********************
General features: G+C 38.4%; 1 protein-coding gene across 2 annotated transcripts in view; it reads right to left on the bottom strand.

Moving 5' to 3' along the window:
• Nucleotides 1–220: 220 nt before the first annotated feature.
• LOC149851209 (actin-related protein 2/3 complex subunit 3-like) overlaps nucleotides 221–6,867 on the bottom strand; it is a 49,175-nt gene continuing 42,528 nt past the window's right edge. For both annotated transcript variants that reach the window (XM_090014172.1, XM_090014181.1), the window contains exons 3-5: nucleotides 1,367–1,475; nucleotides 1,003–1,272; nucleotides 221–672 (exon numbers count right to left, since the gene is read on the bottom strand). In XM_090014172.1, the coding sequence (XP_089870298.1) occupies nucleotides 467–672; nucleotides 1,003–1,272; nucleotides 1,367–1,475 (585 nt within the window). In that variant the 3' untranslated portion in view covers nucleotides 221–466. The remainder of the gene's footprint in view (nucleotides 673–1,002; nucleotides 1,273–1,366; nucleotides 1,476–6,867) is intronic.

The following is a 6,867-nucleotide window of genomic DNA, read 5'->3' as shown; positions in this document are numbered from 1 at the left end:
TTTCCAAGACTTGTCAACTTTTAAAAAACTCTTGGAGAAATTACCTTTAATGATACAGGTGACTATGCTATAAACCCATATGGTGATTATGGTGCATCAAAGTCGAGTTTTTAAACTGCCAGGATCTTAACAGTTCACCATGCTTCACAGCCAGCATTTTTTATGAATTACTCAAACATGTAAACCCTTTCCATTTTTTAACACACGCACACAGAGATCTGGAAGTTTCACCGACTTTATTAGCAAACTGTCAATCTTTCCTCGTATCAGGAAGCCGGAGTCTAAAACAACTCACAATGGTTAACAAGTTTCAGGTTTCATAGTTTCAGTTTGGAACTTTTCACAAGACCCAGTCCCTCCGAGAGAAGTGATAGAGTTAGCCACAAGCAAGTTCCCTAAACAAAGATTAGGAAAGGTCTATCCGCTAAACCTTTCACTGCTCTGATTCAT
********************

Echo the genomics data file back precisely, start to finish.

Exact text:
General features: G+C 38.4%; 1 protein-coding gene across 2 annotated transcripts in view; it reads right to left on the bottom strand.

Moving 5' to 3' along the window:
• Nucleotides 1–220: 220 nt before the first annotated feature.
• LOC149851209 (actin-related protein 2/3 complex subunit 3-like) overlaps nucleotides 221–6,867 on the bottom strand; it is a 49,175-nt gene continuing 42,528 nt past the window's right edge. For both annotated transcript variants that reach the window (XM_090014172.1, XM_090014181.1), the window contains exons 3-5: nucleotides 1,367–1,475; nucleotides 1,003–1,272; nucleotides 221–672 (exon numbers count right to left, since the gene is read on the bottom strand). In XM_090014172.1, the coding sequence (XP_089870298.1) occupies nucleotides 467–672; nucleotides 1,003–1,272; nucleotides 1,367–1,475 (585 nt within the window). In that variant the 3' untranslated portion in view covers nucleotides 221–466. The remainder of the gene's footprint in view (nucleotides 673–1,002; nucleotides 1,273–1,366; nucleotides 1,476–6,867) is intronic.

The following is a 6,867-nucleotide window of genomic DNA, read 5'->3' as shown; positions in this document are numbered from 1 at the left end:
TTTCCAAGACTTGTCAACTTTTAAAAAACTCTTGGAGAAATTACCTTTAATGATACAGGTGACTATGCTATAAACCCATATGGTGATTATGGTGCATCAAAGTCGAGTTTTTAAACTGCCAGGATCTTAACAGTTCACCATGCTTCACAGCCAGCATTTTTTATGAATTACTCAAACATGTAAACCCTTTCCATTTTTTAACACACGCACACAGAGATCTGGAAGTTTCACCGACTTTATTAGCAAACTGTCAATCTTTCCTCGTATCAGGAAGCCGGAGTCTAAAACAACTCACAATGGTTAACAAGTTTCAGGTTTCATAGTTTCAGTTTGGAACTTTTCACAAGACCCAGTCCCTCCGAGAGAAGTGATAGAGTTAGCCACAAGCAAGTTCCCTAAACAAAGATTAGGAAAGGTCTATCCGCTAAACCTTTCACTGCTCTGATTCAT